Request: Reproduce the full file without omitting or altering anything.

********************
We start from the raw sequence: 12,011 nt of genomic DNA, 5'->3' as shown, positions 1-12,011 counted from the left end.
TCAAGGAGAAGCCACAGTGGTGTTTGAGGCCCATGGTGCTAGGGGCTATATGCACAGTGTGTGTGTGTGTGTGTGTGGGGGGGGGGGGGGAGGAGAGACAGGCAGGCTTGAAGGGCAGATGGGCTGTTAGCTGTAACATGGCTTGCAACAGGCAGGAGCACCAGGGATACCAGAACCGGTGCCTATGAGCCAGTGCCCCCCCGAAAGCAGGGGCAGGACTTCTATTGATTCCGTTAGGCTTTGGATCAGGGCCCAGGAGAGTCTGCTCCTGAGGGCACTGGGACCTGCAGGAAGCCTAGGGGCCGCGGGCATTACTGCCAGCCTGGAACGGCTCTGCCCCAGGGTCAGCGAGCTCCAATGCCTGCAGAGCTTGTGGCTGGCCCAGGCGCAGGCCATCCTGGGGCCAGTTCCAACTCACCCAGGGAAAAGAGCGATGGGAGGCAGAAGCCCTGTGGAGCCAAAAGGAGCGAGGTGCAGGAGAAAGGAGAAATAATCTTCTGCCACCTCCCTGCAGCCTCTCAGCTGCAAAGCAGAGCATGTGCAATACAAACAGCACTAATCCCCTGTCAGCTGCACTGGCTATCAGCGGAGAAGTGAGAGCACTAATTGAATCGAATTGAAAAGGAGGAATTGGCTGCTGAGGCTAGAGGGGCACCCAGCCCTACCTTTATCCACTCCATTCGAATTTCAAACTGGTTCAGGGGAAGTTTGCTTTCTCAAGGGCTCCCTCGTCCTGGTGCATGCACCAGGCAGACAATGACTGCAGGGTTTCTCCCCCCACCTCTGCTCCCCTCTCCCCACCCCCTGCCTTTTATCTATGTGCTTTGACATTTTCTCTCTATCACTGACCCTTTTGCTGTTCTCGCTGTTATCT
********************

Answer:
We start from the raw sequence: 12,011 nt of genomic DNA, 5'->3' as shown, positions 1-12,011 counted from the left end.
TCAAGGAGAAGCCACAGTGGTGTTTGAGGCCCATGGTGCTAGGGGCTATATGCACAGTGTGTGTGTGTGTGTGTGTGGGGGGGGGGGGGGAGGAGAGACAGGCAGGCTTGAAGGGCAGATGGGCTGTTAGCTGTAACATGGCTTGCAACAGGCAGGAGCACCAGGGATACCAGAACCGGTGCCTATGAGCCAGTGCCCCCCCGAAAGCAGGGGCAGGACTTCTATTGATTCCGTTAGGCTTTGGATCAGGGCCCAGGAGAGTCTGCTCCTGAGGGCACTGGGACCTGCAGGAAGCCTAGGGGCCGCGGGCATTACTGCCAGCCTGGAACGGCTCTGCCCCAGGGTCAGCGAGCTCCAATGCCTGCAGAGCTTGTGGCTGGCCCAGGCGCAGGCCATCCTGGGGCCAGTTCCAACTCACCCAGGGAAAAGAGCGATGGGAGGCAGAAGCCCTGTGGAGCCAAAAGGAGCGAGGTGCAGGAGAAAGGAGAAATAATCTTCTGCCACCTCCCTGCAGCCTCTCAGCTGCAAAGCAGAGCATGTGCAATACAAACAGCACTAATCCCCTGTCAGCTGCACTGGCTATCAGCGGAGAAGTGAGAGCACTAATTGAATCGAATTGAAAAGGAGGAATTGGCTGCTGAGGCTAGAGGGGCACCCAGCCCTACCTTTATCCACTCCATTCGAATTTCAAACTGGTTCAGGGGAAGTTTGCTTTCTCAAGGGCTCCCTCGTCCTGGTGCATGCACCAGGCAGACAATGACTGCAGGGTTTCTCCCCCCACCTCTGCTCCCCTCTCCCCACCCCCTGCCTTTTATCTATGTGCTTTGACATTTTCTCTCTATCACTGACCCTTTTGCTGTTCTCGCTGTTATCT